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How can Washington build a sustainable state ferries system?

The Walla Walla ferry is docked at the Bremerton ferry terminal under a cloudy sky
Emil Moffatt
The Washington State Ferry system has been hampered by the number of vessels out of service and in need of repairs. This has meant a reduction of service, including the Bremerton-to-Seattle route.

A topic that comes up in a lot of conversations with people who live in Bremerton is the Washington State Ferries system. Many in the city rely on ferries to get back-and-forth across Puget Sound.

An aging fleet and staffing shortages have meant canceled or limited sailings, not just on the Bremerton-Seattle route, but across Western Washington.

A state lawmaker who has vowed to fix the Washington State Ferries System is State Rep. Greg Nance, whose 23rd district includes Bremerton.

Rep. Nance joined KNKX's All Things Considered broadcast on May 16 from the Admiral Theatre in Bremerton.

Click "Listen" above to hear their conversation. A transcript is available below.

State Rep. Greg Nance speaks with KNKX All Things Considered reporter Emil Moffatt during a live interview on May 16, 2024, at the Admiral Theatre in Bremerton, Washington.
Freddy Monares
State Rep. Greg Nance speaks with KNKX All Things Considered reporter Emil Moffatt during a live interview on May 16, 2024, at the Admiral Theatre in Bremerton, Washington.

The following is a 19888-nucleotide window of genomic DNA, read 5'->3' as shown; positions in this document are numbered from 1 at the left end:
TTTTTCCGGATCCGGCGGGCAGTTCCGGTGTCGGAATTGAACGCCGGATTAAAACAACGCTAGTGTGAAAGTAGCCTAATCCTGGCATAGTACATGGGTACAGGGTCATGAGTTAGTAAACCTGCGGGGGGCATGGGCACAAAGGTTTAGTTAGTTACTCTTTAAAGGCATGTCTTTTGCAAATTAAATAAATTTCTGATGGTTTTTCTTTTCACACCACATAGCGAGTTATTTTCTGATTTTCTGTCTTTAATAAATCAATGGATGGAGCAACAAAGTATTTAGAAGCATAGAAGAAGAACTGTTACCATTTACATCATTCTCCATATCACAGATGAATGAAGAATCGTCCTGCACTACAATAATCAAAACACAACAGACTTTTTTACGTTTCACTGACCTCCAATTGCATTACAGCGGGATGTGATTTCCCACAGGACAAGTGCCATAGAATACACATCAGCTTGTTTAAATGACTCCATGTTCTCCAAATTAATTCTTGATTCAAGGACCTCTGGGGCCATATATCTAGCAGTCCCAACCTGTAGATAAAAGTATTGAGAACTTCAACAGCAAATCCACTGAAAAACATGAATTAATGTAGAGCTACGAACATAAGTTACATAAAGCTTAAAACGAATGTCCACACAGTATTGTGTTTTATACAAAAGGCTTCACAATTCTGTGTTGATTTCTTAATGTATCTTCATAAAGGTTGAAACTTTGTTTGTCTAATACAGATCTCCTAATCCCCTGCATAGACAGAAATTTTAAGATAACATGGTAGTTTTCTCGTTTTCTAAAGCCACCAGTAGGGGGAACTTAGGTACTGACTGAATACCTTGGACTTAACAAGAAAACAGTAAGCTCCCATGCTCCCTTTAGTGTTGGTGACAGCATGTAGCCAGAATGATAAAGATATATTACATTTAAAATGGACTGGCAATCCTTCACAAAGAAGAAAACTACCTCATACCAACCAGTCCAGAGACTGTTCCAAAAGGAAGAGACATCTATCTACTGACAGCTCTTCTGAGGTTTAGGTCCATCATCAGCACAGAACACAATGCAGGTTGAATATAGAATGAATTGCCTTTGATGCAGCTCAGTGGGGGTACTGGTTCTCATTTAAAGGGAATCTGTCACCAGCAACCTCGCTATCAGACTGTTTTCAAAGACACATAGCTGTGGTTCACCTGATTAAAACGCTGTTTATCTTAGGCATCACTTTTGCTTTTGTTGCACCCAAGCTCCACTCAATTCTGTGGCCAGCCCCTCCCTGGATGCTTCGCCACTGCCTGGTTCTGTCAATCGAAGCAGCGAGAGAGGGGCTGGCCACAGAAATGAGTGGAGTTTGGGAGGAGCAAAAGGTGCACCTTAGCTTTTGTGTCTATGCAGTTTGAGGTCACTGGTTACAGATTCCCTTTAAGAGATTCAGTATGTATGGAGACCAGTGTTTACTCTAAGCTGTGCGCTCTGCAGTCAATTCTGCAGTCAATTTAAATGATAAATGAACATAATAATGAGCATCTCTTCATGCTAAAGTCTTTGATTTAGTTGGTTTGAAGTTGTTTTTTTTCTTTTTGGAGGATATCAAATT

Note: This transcript is provided for reference only and may contain typos. Please confirm accuracy before quoting.

KNKX All Things Considered host Emil Moffatt: Something that comes up a lot in conversations with people who live in Bremerton is the state ferry system, getting back-and-forth across Puget Sound. Last year, some 950,000 riders took that Bremerton-to-Seattle crossing but the route has been down to one vessel for some time now. And it's not the only place where there's been struggles surrounding aging vessels and staffing shortages that have led to cancellations and limited sailings.

A state lawmaker who has vowed to fix the Washington State ferry system is state representative Greg Nance, who's 23rd district includes Bremerton, and Greg Nance joins us now at the Admiral Theatre. Thanks so much for being here.

State Rep. Greg Nance: Thank you, Emil. Great to be here.

Moffatt: So let's talk a little bit about the Bremerton-to-Seattle route. Mayor Greg Wheeler says it being down to one ferry, one vessel, has really affected people's livelihoods and their ability to get to appointments to get back-and-forth to Seattle. So how feasible is it? We've seen the the fast ferry come aboard and take some of that relief, how feasible is it to see solutions like that come up, to kind of alleviate some of these issues?

Nance: Yeah, great question. So number one, Mayor Wheeler is right on. We rely on our ferries is how we get to work, it's how we get to school, how we get to medical appointments. And it's a huge source of tourism for our community here in Kitsap. I grew up in Kitsap. And you could set your watch by the ferries growing up. They ran on time! They ran reliably. Today, they do not and our neighbors in Bremerton are feeling the feeling the brunt of this. Since 2021, we've been on a one boat service. We're fortunate here in Kitsap. We have Kitsap Transit, which has operated a very effective fast ferry service, passenger-only ferry. And it's a great example of Kitsap County innovation right here, showing a model for the rest of Puget Sound. The state's dropped the ball, we've got to do better.